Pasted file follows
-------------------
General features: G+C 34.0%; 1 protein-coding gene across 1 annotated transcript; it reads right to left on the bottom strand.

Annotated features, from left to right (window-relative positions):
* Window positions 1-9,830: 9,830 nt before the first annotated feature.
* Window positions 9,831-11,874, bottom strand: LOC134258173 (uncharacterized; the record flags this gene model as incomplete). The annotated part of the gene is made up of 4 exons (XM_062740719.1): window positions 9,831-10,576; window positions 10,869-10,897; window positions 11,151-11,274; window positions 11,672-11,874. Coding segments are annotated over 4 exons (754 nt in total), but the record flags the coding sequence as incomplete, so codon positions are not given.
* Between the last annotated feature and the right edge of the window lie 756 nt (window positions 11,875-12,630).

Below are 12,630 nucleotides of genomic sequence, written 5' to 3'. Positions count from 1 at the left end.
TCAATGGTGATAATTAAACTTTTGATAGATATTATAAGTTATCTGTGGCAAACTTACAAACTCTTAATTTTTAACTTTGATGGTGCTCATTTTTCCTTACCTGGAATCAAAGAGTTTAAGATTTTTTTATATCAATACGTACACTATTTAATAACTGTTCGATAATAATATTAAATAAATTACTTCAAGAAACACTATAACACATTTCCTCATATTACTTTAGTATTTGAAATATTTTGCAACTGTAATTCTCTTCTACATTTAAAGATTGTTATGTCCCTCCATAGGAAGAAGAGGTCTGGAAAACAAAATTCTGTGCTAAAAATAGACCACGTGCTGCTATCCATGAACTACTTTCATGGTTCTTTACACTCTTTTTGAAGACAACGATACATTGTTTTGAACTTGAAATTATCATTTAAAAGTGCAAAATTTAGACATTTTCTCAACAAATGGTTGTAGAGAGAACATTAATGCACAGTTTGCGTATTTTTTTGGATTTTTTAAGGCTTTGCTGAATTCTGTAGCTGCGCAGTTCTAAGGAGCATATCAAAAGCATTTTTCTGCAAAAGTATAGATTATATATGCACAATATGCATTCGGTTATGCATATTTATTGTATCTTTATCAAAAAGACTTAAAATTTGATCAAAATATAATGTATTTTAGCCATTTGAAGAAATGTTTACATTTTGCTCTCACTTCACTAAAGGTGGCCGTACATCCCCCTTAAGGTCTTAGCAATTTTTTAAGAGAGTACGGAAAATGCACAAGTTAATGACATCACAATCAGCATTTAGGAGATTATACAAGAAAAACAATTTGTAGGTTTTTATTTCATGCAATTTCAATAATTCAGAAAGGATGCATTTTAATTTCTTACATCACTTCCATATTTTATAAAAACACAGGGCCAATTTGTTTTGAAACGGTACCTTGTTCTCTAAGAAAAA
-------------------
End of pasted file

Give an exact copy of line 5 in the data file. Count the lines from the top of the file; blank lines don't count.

* Between the last annotated feature and the right edge of the window lie 756 nt (window positions 11,875-12,630).